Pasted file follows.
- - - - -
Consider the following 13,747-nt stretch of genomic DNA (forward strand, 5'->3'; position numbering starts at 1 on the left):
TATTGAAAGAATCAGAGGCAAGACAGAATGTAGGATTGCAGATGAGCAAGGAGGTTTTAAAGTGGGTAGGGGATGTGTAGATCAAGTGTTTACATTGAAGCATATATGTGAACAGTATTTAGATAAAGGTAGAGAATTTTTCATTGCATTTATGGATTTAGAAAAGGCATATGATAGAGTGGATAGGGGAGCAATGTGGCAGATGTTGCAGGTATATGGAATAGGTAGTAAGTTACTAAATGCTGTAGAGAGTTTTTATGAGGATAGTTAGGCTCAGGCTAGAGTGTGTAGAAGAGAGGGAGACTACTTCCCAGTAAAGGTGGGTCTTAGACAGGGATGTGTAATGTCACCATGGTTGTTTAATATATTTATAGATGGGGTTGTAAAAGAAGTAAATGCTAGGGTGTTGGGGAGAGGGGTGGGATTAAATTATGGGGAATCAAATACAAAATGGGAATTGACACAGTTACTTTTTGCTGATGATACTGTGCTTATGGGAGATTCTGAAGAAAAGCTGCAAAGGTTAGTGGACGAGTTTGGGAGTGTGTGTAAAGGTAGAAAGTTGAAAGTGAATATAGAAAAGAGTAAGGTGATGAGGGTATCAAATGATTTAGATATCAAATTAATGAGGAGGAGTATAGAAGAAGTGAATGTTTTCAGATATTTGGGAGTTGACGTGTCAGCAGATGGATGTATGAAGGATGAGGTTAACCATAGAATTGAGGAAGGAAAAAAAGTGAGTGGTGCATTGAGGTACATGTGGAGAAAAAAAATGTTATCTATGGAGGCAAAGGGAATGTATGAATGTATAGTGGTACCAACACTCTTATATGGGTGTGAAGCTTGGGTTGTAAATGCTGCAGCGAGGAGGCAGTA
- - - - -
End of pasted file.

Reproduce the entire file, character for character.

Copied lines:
Consider the following 13,747-nt stretch of genomic DNA (forward strand, 5'->3'; position numbering starts at 1 on the left):
TATTGAAAGAATCAGAGGCAAGACAGAATGTAGGATTGCAGATGAGCAAGGAGGTTTTAAAGTGGGTAGGGGATGTGTAGATCAAGTGTTTACATTGAAGCATATATGTGAACAGTATTTAGATAAAGGTAGAGAATTTTTCATTGCATTTATGGATTTAGAAAAGGCATATGATAGAGTGGATAGGGGAGCAATGTGGCAGATGTTGCAGGTATATGGAATAGGTAGTAAGTTACTAAATGCTGTAGAGAGTTTTTATGAGGATAGTTAGGCTCAGGCTAGAGTGTGTAGAAGAGAGGGAGACTACTTCCCAGTAAAGGTGGGTCTTAGACAGGGATGTGTAATGTCACCATGGTTGTTTAATATATTTATAGATGGGGTTGTAAAAGAAGTAAATGCTAGGGTGTTGGGGAGAGGGGTGGGATTAAATTATGGGGAATCAAATACAAAATGGGAATTGACACAGTTACTTTTTGCTGATGATACTGTGCTTATGGGAGATTCTGAAGAAAAGCTGCAAAGGTTAGTGGACGAGTTTGGGAGTGTGTGTAAAGGTAGAAAGTTGAAAGTGAATATAGAAAAGAGTAAGGTGATGAGGGTATCAAATGATTTAGATATCAAATTAATGAGGAGGAGTATAGAAGAAGTGAATGTTTTCAGATATTTGGGAGTTGACGTGTCAGCAGATGGATGTATGAAGGATGAGGTTAACCATAGAATTGAGGAAGGAAAAAAAGTGAGTGGTGCATTGAGGTACATGTGGAGAAAAAAAATGTTATCTATGGAGGCAAAGGGAATGTATGAATGTATAGTGGTACCAACACTCTTATATGGGTGTGAAGCTTGGGTTGTAAATGCTGCAGCGAGGAGGCAGTA